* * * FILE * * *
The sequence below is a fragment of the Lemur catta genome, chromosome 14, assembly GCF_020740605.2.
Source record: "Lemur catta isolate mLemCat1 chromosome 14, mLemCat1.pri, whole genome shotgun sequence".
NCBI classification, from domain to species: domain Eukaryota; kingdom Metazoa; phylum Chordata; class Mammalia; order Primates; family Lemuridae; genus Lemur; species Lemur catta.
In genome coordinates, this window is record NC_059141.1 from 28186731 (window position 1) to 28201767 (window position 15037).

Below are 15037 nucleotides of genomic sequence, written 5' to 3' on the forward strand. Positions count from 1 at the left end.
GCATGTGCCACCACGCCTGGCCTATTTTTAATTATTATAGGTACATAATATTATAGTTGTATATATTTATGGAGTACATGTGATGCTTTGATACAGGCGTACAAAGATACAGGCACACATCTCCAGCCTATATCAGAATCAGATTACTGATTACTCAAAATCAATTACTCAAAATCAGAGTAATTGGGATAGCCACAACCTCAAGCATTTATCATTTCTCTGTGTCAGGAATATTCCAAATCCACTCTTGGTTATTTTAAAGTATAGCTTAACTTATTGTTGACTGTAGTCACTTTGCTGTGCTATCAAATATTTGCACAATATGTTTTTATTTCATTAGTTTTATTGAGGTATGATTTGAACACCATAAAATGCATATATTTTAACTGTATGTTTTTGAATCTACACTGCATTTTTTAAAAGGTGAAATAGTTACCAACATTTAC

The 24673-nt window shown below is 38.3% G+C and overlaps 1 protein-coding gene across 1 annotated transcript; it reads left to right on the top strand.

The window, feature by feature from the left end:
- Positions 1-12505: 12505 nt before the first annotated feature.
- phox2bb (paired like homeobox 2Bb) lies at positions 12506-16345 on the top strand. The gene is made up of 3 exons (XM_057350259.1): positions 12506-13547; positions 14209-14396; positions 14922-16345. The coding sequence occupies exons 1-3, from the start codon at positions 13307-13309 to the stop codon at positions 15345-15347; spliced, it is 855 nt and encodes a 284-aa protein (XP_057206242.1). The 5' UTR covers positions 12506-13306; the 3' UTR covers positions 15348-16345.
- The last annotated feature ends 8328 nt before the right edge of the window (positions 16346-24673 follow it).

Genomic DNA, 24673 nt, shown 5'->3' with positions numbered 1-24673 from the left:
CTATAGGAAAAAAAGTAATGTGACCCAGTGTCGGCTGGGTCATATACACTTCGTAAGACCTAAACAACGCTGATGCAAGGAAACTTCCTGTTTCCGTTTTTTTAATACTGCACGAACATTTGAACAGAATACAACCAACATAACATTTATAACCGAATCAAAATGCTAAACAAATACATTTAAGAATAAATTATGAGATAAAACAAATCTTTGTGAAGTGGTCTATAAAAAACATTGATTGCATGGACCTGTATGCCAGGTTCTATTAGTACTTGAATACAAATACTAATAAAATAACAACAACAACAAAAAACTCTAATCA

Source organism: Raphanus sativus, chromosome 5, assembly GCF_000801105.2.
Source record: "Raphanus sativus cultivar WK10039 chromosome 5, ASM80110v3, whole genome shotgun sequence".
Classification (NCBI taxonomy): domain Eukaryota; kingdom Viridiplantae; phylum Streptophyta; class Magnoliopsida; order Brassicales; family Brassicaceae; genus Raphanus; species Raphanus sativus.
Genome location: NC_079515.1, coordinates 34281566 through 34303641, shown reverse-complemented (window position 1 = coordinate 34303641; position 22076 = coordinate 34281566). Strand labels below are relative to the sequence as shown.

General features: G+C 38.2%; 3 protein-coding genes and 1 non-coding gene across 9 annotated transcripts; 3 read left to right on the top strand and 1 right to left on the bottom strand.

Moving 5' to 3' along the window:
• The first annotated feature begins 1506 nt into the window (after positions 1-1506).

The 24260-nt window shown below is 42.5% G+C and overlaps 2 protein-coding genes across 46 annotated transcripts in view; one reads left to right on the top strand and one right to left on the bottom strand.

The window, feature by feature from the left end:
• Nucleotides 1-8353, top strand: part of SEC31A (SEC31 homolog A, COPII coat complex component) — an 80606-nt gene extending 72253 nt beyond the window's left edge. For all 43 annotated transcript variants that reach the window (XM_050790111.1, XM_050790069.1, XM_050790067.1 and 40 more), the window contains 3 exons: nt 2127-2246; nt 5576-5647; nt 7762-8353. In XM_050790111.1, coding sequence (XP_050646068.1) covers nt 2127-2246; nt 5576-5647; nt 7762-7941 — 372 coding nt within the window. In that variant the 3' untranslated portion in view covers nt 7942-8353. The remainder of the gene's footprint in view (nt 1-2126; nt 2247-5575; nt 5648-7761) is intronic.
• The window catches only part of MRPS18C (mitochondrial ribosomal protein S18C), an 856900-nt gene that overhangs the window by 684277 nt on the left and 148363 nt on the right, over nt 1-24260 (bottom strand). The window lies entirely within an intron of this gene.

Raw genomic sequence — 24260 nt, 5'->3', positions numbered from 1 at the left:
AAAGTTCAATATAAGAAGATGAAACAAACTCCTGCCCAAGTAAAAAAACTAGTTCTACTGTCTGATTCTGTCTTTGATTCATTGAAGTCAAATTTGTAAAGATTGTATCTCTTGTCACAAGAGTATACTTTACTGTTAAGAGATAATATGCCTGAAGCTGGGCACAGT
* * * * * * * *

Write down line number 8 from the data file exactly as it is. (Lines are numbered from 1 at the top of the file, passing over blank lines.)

The window, feature by feature from the left end: